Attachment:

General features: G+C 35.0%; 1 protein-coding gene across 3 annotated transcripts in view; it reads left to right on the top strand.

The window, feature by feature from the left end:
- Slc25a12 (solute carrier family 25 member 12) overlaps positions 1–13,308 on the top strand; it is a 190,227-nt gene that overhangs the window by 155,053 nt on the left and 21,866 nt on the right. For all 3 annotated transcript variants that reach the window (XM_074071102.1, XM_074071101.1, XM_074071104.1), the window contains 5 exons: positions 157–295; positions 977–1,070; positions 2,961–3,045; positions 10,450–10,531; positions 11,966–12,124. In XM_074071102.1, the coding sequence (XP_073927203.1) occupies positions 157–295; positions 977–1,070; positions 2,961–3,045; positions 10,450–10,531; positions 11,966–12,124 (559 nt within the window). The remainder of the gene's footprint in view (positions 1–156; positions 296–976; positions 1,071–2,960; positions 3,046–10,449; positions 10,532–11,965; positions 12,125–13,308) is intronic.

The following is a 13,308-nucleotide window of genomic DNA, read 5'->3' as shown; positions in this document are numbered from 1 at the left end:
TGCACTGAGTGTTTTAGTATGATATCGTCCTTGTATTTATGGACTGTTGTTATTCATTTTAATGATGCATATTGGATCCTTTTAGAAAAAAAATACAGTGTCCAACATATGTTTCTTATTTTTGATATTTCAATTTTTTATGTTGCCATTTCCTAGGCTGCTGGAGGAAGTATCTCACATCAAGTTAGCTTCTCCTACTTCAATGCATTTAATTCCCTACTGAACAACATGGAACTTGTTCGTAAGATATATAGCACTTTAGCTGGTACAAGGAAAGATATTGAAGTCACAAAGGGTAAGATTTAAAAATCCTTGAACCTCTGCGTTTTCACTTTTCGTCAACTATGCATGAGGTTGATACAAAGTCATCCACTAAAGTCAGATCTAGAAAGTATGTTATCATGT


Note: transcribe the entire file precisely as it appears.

General features: G+C 35.0%; 1 protein-coding gene across 3 annotated transcripts in view; it reads left to right on the top strand.

The window, feature by feature from the left end:
- Slc25a12 (solute carrier family 25 member 12) overlaps positions 1–13,308 on the top strand; it is a 190,227-nt gene that overhangs the window by 155,053 nt on the left and 21,866 nt on the right. For all 3 annotated transcript variants that reach the window (XM_074071102.1, XM_074071101.1, XM_074071104.1), the window contains 5 exons: positions 157–295; positions 977–1,070; positions 2,961–3,045; positions 10,450–10,531; positions 11,966–12,124. In XM_074071102.1, the coding sequence (XP_073927203.1) occupies positions 157–295; positions 977–1,070; positions 2,961–3,045; positions 10,450–10,531; positions 11,966–12,124 (559 nt within the window). The remainder of the gene's footprint in view (positions 1–156; positions 296–976; positions 1,071–2,960; positions 3,046–10,449; positions 10,532–11,965; positions 12,125–13,308) is intronic.

The following is a 13,308-nucleotide window of genomic DNA, read 5'->3' as shown; positions in this document are numbered from 1 at the left end:
TGCACTGAGTGTTTTAGTATGATATCGTCCTTGTATTTATGGACTGTTGTTATTCATTTTAATGATGCATATTGGATCCTTTTAGAAAAAAAATACAGTGTCCAACATATGTTTCTTATTTTTGATATTTCAATTTTTTATGTTGCCATTTCCTAGGCTGCTGGAGGAAGTATCTCACATCAAGTTAGCTTCTCCTACTTCAATGCATTTAATTCCCTACTGAACAACATGGAACTTGTTCGTAAGATATATAGCACTTTAGCTGGTACAAGGAAAGATATTGAAGTCACAAAGGGTAAGATTTAAAAATCCTTGAACCTCTGCGTTTTCACTTTTCGTCAACTATGCATGAGGTTGATACAAAGTCATCCACTAAAGTCAGATCTAGAAAGTATGTTATCATGT